Predicting the Unpredictable
One thing I and my teams have struggled with time and time again is how to predict how long projects will take. One common strategy is to identify a Minimum Viable Product (MVP)  the smallest set of features that will provide value, and deliver that as soon as possible. Once the MVP is completed, features can be added and delivered in priority order. This keeps timelines small and predictable.
However, there are often situations where the MVP is still big. There are various reasons for this: a startup may not want to squander their big marketing push for something that has no substance, or a larger company may have a legacy system to replace and the new one has to maintain feature parity before it can be used. In these cases a larger effort is required before the first release, but the question remains… “When will it be done?”
I’ve been a part of many attempts at answering this question for large projects using estimation techniques such as story points, tshirt sizing, and measuring “velocity”, but it always seems to take longer. Usually it’s acknowledged that we don’t know what unforseen issues will creep up, but they always do so we include some type of buffer for that. And again, it always seems to just take longer.
Hofstadter’s Law: It always takes longer than you expect, even when you take into account Hofstadter’s Law.
These experiences led me to find “When Will It Be Done?” by Daniel S. Vacanti. In it he provides a more datadriven, probabilistic approach to answering the question.
The Flaw of Averages
One of the key takeaways from Vacanti’s book is the distinction between estimating and forecasting. Estimating implies a level of certainty that’s often unrealistic, while forecasting acknowledges the uncertainty inherent in predicting the future.
Here’s an example, let’s say you’re trying to predict your initial hand value in blackjack. In the following table I’ve enumerated all possible hands along with their value and the probability of getting one of the hands with that value. In the column on the right is the percentile, or the chance that you’ll get that value or less.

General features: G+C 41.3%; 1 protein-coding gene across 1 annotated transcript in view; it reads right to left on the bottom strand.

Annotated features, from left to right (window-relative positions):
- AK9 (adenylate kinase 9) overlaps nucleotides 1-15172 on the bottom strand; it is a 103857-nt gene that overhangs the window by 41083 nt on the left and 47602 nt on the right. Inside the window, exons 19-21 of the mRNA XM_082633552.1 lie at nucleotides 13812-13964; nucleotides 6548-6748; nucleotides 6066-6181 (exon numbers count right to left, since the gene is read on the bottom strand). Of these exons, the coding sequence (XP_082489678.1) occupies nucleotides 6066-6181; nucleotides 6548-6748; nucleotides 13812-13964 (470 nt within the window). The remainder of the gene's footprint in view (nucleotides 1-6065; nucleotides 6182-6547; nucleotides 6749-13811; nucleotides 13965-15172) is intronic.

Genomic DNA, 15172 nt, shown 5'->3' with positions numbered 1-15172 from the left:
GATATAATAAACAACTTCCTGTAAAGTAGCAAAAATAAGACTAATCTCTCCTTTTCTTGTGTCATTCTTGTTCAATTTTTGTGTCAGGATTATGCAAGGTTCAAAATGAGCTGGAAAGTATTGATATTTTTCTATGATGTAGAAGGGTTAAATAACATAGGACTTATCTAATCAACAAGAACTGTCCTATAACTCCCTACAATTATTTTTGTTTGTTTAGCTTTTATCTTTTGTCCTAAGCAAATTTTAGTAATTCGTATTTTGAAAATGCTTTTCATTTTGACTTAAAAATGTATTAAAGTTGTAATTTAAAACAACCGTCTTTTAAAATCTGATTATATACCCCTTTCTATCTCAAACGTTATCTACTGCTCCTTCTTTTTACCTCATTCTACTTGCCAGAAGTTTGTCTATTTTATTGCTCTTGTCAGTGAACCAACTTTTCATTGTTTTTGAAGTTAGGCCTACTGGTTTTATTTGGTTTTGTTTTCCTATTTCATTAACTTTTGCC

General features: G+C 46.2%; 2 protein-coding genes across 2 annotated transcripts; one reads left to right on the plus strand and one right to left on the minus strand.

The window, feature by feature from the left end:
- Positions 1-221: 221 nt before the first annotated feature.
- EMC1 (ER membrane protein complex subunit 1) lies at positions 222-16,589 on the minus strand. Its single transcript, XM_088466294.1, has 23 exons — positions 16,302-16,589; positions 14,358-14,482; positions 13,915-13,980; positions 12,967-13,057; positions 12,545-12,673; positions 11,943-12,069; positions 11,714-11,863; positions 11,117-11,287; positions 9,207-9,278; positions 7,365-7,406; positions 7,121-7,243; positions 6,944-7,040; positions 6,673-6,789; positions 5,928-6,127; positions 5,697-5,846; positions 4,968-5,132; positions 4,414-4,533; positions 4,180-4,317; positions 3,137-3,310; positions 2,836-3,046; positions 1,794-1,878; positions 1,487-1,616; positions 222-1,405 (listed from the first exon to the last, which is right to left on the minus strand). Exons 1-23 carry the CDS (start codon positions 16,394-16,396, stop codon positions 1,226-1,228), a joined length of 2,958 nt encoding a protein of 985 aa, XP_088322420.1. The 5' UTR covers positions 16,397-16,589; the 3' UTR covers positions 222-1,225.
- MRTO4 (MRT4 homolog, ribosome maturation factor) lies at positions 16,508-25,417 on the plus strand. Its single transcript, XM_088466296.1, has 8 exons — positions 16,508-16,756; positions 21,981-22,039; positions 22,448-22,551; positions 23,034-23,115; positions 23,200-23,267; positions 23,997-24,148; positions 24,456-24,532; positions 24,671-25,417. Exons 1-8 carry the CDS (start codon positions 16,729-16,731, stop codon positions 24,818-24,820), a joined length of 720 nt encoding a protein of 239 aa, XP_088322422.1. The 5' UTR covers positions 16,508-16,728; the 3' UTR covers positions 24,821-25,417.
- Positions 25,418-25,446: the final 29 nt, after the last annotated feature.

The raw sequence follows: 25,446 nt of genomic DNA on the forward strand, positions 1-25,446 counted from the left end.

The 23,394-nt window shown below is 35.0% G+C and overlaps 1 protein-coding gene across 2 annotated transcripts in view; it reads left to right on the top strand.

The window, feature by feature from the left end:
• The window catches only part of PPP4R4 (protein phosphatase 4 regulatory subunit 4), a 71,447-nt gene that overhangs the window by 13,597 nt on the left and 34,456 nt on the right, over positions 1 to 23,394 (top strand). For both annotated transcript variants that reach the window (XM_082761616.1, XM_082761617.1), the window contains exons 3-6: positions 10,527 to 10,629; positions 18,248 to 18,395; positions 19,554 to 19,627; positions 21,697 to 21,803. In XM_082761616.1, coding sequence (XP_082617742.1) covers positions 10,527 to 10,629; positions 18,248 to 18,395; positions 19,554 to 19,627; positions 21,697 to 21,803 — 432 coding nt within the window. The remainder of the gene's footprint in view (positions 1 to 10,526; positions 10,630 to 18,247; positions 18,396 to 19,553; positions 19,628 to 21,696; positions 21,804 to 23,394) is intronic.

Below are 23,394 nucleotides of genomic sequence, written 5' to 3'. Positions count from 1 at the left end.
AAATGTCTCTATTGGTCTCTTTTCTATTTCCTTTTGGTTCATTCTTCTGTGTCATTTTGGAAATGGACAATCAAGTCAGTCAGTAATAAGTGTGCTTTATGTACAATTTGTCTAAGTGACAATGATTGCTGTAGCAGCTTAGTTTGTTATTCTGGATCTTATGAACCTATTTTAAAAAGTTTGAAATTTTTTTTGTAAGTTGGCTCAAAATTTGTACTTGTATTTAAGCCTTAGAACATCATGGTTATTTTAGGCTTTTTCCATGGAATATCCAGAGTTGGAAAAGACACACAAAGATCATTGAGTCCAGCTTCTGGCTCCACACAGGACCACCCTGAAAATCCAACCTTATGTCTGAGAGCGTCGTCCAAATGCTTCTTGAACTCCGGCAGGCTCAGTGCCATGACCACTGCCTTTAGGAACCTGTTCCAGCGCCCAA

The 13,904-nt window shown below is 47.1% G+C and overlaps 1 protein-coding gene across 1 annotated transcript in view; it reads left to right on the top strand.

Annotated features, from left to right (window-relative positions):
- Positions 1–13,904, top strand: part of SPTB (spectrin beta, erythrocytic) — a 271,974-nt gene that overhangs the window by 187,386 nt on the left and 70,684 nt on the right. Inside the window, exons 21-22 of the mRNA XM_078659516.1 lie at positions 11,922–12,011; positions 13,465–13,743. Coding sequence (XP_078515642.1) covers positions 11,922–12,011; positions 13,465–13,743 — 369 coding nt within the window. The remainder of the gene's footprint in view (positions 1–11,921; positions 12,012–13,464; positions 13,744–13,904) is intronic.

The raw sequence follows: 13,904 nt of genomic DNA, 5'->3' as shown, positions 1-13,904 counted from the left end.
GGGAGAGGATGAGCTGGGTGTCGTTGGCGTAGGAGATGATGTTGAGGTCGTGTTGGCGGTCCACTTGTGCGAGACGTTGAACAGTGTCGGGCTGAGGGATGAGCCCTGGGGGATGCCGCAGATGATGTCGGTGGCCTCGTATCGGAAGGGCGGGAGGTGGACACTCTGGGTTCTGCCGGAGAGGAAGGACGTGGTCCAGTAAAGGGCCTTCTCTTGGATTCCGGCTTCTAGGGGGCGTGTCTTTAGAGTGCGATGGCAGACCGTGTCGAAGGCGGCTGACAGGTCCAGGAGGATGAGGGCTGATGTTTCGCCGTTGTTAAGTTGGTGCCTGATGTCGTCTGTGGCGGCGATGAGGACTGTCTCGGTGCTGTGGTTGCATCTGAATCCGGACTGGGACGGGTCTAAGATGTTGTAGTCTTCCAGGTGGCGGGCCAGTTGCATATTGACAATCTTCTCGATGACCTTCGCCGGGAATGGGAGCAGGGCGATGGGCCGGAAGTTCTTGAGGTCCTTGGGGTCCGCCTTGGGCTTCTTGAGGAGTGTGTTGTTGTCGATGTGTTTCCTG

Possible Hands  Value  Probability  Percentile 

22  4  0.7%  0.7% 
23, 32  5  1.4%  2.1% 
24, 42, 33  6  2.1%  4.2% 
25, 52, 34, 43  7  2.8%  6.9% 
26, 62, 35, 53, 44  8  3.5%  10.4% 
27, 72, 36, 63, 45, 54  9  4.2%  14.6% 
28, 82, 37, 73, 46, 64, 55  10  4.9%  19.4% 
29, 92, 38, 83, 47, 74, 56, 65  11  5.6%  25.0% 
AA, 2J, J2, 2Q, Q2, 2K, K2, 39, 93, 48, 84, 57, 75, 66  12  9.7%  34.7% 
A2, 2A, 3J, J3, 3Q, Q3, 3K, K3, 49, 94, 58, 85, 67, 76  13  9.7%  44.4% 
A3, 3A, 4J, J4, 4Q, Q4, 4K, K4, 59, 95, 68, 86, 77  14  9.0%  53.5% 
A4, 4A, 5J, J5, 5Q, Q5, 5K, K5, 69, 96, 78, 87  15  8.3%  61.8% 
A5, 5A, 6J, J6, 6Q, Q6, 6K, K6, 79, 97, 88  16  7.6%  69.4% 
A6, 6A, 7J, J7, 7Q, Q7, 7K, K7, 89, 98  17  6.9%  76.4% 
A7, 7A, 8J, J8, 8Q, Q8, 8K, K8, 99  18  6.3%  82.6% 
A8, 8A, 9J, J9, 9Q, Q9, 9K, K9  19  5.6%  88.2% 
A9, 9A, JJ, JQ, QJ, JK, KJ, QQ, QK, KQ, KK  20  7.6%  95.8% 
AJ, JA, AQ, QA, AK, KA  21  7.7%  100% 
If you were to pick one of the two outcomes tied for most likely (12 or 13), you would only be right 9.7% of the time. Even if you were able to pick both of the most likely outcomes, you would only be right 19.4% of the time. You’d be better off predicting “11 or less”  you’d be right 25% of the time. Widen the range even more and you can be more certain… “19 or less” is right 88.2% of the time. Of course, you can be right every time if you say “21 or less” but then the range is so wide you can’t really do anything useful with that information.
Principles of Forecasting
To improve our forecasting skills, we need to adopt a few key principles:

Think probabilistically: Instead of predicting a single outcome, we should consider a range of possible outcomes and their associated probabilities.

Nearterm forecasts are more accurate: The closer we are to the completion date, the more accurate our forecasts tend to be.

Reforecast when new information is received: As new data becomes available, we should update our forecasts to reflect the changing circumstances.
Single Item Forecasts
When forecasting the completion date of a single item, we can use a technique called cycle time analysis. Cycle time is the amount of time it takes to complete one unit of work, and it can be used to forecast future items. By plotting cycle time against the completion date, we can identify outliers and potential system stability improvements.
Let’s say we’ve got some data from our work tracking tool that lists each completed item along with the date it was started and the date it was done. Here we have 10 completed items.